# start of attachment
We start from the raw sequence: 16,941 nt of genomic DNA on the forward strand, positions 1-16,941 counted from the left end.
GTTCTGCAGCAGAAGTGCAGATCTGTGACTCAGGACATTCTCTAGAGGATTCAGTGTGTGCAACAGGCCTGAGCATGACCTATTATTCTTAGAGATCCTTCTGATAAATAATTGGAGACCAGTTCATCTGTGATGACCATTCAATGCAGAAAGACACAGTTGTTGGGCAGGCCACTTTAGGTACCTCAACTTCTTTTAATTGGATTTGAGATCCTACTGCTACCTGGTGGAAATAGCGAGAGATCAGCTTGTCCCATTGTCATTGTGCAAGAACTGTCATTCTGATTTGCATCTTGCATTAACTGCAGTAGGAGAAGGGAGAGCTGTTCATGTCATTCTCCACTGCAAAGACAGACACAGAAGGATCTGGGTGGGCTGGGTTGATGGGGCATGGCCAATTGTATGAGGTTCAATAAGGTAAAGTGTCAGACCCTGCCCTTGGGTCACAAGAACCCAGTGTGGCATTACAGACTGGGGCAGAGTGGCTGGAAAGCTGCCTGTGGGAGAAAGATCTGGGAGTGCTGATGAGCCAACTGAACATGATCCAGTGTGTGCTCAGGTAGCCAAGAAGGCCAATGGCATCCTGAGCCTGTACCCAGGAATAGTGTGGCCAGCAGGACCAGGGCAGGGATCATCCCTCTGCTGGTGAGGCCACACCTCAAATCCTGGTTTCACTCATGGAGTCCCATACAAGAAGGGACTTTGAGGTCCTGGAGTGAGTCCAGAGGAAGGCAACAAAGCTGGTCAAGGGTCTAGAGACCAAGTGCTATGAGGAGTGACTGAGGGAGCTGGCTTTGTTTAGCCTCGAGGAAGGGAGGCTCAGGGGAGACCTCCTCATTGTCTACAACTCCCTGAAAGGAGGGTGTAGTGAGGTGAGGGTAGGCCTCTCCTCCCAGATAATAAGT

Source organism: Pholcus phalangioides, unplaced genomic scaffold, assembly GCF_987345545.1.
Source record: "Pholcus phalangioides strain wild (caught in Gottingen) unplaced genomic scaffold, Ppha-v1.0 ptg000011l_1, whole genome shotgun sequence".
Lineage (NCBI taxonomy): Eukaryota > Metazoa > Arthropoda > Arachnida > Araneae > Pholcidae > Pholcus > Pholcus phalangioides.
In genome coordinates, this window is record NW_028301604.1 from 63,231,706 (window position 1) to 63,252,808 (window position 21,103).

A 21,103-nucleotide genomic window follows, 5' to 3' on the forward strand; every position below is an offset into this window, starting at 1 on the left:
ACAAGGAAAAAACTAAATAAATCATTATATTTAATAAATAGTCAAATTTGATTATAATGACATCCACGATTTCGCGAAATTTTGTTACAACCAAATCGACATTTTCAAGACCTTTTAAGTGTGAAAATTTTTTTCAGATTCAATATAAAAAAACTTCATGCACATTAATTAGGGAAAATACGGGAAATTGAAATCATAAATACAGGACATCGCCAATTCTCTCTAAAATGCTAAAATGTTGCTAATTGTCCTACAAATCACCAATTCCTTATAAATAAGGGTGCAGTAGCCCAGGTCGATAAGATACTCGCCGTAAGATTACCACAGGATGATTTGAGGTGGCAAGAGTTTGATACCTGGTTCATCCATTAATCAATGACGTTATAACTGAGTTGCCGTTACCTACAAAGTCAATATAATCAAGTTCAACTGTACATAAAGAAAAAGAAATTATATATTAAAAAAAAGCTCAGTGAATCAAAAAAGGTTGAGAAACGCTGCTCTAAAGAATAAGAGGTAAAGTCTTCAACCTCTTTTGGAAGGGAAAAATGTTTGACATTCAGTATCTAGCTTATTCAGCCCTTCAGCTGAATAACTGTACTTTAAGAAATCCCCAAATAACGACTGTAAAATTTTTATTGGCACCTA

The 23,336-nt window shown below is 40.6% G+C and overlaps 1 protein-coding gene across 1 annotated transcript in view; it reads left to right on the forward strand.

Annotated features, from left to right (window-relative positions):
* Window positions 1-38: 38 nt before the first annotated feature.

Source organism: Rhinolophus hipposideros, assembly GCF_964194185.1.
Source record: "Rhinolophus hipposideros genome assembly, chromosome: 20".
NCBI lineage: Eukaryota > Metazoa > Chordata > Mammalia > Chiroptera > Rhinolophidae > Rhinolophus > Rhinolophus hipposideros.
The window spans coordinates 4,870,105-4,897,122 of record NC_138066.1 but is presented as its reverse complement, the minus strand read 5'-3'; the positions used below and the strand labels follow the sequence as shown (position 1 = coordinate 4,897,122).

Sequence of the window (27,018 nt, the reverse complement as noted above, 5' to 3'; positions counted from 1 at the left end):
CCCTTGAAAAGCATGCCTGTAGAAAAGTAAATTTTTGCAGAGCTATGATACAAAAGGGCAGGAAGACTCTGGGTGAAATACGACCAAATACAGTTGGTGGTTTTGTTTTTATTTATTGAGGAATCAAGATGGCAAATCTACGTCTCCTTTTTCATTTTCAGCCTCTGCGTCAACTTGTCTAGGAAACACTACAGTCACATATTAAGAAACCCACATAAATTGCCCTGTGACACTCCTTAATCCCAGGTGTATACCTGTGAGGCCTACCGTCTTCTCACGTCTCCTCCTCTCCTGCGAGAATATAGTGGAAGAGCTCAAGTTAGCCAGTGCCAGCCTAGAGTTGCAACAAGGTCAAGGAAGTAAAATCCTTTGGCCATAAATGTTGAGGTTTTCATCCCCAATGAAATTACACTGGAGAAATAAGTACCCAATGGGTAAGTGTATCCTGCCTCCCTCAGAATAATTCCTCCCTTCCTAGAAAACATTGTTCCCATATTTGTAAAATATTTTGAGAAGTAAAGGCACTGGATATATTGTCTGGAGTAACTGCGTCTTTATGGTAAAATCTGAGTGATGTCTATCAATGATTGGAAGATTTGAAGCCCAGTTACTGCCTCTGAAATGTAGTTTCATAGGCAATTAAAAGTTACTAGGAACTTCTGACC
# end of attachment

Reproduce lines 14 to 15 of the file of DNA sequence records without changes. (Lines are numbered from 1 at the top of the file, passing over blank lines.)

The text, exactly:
NCBI lineage: Eukaryota > Metazoa > Chordata > Mammalia > Chiroptera > Rhinolophidae > Rhinolophus > Rhinolophus hipposideros.
The window spans coordinates 4,870,105-4,897,122 of record NC_138066.1 but is presented as its reverse complement, the minus strand read 5'-3'; the positions used below and the strand labels follow the sequence as shown (position 1 = coordinate 4,897,122).